Significance of results
This study is the first step toward the implementation of a PC screening tool in the ED-ICU. The tool was able to discriminate three groups of patients within a spectrum of increasing severity of illness, risk of death, and PC needs, presenting substantial inter-rater reliability. Future research should investigate the implementation of these screening criteria into routine practice of an ED-ICU.
The recent series 5 of the Answer Set Programming (ASP) system clingo provides generic means to enhance basic ASP with theory reasoning capabilities. We instantiate this framework with different forms of linear constraints and elaborate upon its formal properties. Given this, we discuss the respective implementations, and present techniques for using these constraints in a reactive context. More precisely, we introduce extensions to clingo with difference and linear constraints over integers and reals, respectively, and realize them in complementary ways. Finally, we empirically evaluate the resulting clingo derivatives clingo[dl] and clingo[lp] on common language fragments and contrast them to related ASP systems.
This special issue of Theory and Practice of Logic Programming (TPLP) contains the regular papers accepted for presentation at the 33rd International Conference on Logic Programming (ICLP 2017), held in Melbourne, Australia from the 28th of August to the 1st of September, 2017. ICLP 2017 was colocated with the 23rd International Conference on Principles and Practice of Constraint Programming (CP 2017) and the 20th International Conference on Theory and Applications of Satisfiability Testing (SAT 2017). Since the first conference held in Marseille in 1982, ICLP has been the premier international event for presenting research in logic programming.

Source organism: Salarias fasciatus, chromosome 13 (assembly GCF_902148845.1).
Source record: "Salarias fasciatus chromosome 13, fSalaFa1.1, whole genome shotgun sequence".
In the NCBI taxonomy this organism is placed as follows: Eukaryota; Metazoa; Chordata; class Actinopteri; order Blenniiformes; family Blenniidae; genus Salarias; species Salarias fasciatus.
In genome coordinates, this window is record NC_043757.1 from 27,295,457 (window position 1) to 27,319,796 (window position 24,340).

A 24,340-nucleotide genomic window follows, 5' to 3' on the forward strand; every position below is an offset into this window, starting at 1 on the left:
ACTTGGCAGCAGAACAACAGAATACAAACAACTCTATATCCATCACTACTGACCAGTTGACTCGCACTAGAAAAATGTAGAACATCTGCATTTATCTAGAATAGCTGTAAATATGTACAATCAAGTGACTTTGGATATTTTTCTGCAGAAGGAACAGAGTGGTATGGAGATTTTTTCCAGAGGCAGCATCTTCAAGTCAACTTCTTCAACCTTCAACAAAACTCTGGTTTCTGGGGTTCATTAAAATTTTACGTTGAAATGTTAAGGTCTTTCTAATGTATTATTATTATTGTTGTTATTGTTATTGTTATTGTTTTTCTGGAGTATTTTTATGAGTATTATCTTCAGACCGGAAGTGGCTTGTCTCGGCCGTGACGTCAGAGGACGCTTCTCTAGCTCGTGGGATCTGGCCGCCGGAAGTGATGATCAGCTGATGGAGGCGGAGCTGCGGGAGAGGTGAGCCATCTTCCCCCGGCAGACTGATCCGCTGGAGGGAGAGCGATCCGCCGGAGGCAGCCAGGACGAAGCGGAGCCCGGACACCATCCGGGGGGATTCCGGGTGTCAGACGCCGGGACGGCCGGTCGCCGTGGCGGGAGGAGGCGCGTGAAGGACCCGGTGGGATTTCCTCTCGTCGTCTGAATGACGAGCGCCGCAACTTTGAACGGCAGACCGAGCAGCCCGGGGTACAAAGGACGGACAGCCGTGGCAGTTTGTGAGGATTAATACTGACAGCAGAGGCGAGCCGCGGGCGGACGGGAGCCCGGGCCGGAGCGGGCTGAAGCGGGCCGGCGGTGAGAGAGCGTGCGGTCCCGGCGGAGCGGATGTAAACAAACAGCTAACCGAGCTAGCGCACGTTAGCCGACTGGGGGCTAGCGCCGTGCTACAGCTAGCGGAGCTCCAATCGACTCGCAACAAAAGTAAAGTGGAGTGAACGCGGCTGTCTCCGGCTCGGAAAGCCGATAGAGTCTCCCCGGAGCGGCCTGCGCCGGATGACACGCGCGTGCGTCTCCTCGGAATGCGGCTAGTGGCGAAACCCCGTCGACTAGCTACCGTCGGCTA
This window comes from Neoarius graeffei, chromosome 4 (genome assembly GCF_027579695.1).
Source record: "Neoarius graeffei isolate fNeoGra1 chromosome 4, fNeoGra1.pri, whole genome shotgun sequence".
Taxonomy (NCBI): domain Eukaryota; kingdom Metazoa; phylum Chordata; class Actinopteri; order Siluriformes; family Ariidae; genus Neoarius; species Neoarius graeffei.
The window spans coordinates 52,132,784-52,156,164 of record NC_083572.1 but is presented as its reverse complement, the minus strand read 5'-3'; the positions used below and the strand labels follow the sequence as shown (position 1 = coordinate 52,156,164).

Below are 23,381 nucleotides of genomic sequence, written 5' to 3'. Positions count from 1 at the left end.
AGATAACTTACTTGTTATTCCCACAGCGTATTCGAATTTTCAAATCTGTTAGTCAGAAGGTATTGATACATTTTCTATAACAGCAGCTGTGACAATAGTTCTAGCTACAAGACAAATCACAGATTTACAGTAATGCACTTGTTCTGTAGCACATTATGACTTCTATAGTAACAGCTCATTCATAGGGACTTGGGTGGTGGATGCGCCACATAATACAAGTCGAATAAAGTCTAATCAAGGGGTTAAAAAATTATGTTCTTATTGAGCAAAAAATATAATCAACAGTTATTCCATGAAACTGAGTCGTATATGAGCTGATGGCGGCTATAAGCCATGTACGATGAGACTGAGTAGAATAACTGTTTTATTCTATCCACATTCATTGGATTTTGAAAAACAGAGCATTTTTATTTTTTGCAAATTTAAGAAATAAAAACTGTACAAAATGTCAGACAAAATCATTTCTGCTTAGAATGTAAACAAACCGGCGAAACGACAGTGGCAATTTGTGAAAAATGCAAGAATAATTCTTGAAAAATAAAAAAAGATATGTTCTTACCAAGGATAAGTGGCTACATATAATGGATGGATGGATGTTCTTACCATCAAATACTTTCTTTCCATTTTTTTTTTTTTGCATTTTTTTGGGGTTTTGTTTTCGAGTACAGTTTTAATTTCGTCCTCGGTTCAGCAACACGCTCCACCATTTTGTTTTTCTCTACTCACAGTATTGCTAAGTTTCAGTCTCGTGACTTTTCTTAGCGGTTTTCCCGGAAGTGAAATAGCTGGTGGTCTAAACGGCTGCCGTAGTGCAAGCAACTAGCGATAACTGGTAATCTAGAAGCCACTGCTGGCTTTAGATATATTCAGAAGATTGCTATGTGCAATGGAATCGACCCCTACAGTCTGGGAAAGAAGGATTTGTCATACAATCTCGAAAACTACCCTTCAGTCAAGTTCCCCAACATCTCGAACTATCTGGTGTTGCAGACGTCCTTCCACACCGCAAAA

Hybrid MKNF knowledge bases have been considered one of the dominant approaches to combining open world ontology languages with closed world rule-based languages. Currently, the only known inference methods are based on the approach of guess-and-verify, while most modern SAT/ASP solvers are built under the DPLL architecture. The central impediment here is that it is not clear what constitutes a constraint propagator, a key component employed in any DPLL-based solver. In this paper, we address this problem by formulating the notion of unfounded sets for non-disjunctive hybrid MKNF knowledge bases, based on which we propose and study two new well-founded operators. We show that by employing a well-founded operator as a constraint propagator, a sound and complete DPLL search engine can be readily defined. We compare our approach with the operator based on the alternating fixpoint construction by Knorr et al. (2011. Artificial Intelligence 175, 9, 1528–1554) and show that, when applied to arbitrary partial partitions, the new well-founded operators not only propagate more truth values but also circumvent the non-converging behavior of the latter. In addition, we study the possibility of simplifying a given hybrid MKNF knowledge base by employing a well-founded operator and show that, out of the two operators proposed in this paper, the weaker one can be applied for this purpose and the stronger one cannot. These observations are useful in implementing a grounder for hybrid MKNF knowledge bases, which can be applied before the computation of MKNF models.